Diamond Jubilee: Queen Attends Derby as Celebrations Begin
(NEW YORK) -- It was a day at the races for the royal family today as Diamond Jubilee celebrations kicked off, honoring the 60 years Queen Elizabeth has spent on the throne.
The four-day festivities officially began with a 41-gun salute by the King's Troop, Royal Horse Artillery at Horse Guards Parade in central London.
The 86-year-old monarch waved to well-wishers lining the streets as she was driven to the Epsom racecourse to take in one of the year's biggest horse-racing events. She was accompanied by husband Prince Philip, her sons Prince Andrew and Prince Edward, and her granddaughters Princess Beatrice and Princess Eugenie.
"Dancing With the Stars" runner-up Katherine Jenkins sang "God Save The Queen" before the race began.
"This is definitely a day that I will never forget," the Welsh singer told the BBC.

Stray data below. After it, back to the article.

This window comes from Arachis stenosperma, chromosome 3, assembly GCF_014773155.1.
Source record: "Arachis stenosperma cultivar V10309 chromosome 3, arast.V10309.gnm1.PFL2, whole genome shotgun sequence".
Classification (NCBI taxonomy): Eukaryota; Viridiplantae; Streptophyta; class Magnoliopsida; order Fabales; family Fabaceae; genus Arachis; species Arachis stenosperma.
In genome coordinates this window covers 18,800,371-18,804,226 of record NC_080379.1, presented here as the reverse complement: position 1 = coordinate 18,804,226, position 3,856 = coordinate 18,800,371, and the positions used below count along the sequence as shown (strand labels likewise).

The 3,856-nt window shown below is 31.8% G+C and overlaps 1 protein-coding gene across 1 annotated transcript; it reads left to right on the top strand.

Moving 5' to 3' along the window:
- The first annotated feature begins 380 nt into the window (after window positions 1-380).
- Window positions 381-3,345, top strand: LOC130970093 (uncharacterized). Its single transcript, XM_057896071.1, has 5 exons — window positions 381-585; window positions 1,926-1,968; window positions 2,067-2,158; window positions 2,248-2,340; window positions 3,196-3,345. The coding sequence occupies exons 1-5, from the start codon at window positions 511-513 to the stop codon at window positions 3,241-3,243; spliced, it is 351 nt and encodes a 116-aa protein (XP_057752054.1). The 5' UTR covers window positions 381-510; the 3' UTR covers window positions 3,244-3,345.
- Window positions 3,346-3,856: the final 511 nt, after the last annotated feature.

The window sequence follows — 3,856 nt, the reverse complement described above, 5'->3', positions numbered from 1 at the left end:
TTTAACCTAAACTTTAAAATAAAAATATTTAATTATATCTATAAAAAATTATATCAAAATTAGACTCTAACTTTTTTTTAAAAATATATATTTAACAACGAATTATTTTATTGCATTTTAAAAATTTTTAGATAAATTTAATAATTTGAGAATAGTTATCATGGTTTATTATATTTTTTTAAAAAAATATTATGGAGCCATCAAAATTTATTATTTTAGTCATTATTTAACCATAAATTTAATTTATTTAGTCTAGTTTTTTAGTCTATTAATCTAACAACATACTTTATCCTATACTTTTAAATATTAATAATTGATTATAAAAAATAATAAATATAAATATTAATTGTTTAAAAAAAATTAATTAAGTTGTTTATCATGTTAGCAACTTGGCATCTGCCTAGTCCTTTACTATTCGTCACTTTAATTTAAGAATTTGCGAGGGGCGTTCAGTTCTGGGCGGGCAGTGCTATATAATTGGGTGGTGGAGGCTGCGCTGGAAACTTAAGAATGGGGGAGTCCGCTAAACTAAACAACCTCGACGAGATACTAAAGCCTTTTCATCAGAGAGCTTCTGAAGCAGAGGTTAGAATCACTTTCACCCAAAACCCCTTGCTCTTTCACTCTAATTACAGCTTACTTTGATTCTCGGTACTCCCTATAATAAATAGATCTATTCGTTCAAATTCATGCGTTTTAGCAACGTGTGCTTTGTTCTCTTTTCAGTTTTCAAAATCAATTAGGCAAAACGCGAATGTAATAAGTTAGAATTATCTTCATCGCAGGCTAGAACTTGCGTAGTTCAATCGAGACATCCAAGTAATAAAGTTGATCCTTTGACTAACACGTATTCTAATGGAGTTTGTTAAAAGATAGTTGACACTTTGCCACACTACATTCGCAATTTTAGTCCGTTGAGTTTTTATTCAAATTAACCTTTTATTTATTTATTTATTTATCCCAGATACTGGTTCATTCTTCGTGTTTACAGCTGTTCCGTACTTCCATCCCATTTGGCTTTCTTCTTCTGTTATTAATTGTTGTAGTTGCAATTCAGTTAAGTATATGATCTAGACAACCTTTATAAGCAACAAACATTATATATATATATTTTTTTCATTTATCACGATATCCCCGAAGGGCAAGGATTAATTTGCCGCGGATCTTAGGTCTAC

Queen Elizabeth watched from the royal box as a horse named Camelot won the race.
The queen, who is an avid horse breeder and racing fan, has been attending the Epsom Derby for eight decades. After the race, she presented prizes to some of the winners and chatted with jockeys and trainers while a cheering crowd waved mini Union Jacks.
Tomorrow, the monarch will lead a flotilla of 1,000 boats down the Thames River on the royal barge, which is draped in red and gold. She'll disembark at the Tower Bridge where she will watch the remainder of the floating tribute go down the river.
An estimated 20,000 well-wishers will line the banks of the river, but those at home are encouraged to share lunch with neighbors and friends as part of the celebration.
On Monday, the BBC will broadcast a concert from Buckingham Palace. At the end of the concert, Queen Elizabeth will light the national beacon. Around the country and in British commonwealths, 4,000 beacons will then be lit.
The four-day festivities will wind down on Tuesday with a Service of Thanksgiving for the queen at St. Paul's Cathedral. The monarch will close the opulent four days of celebrations by riding in a formal carriage procession.
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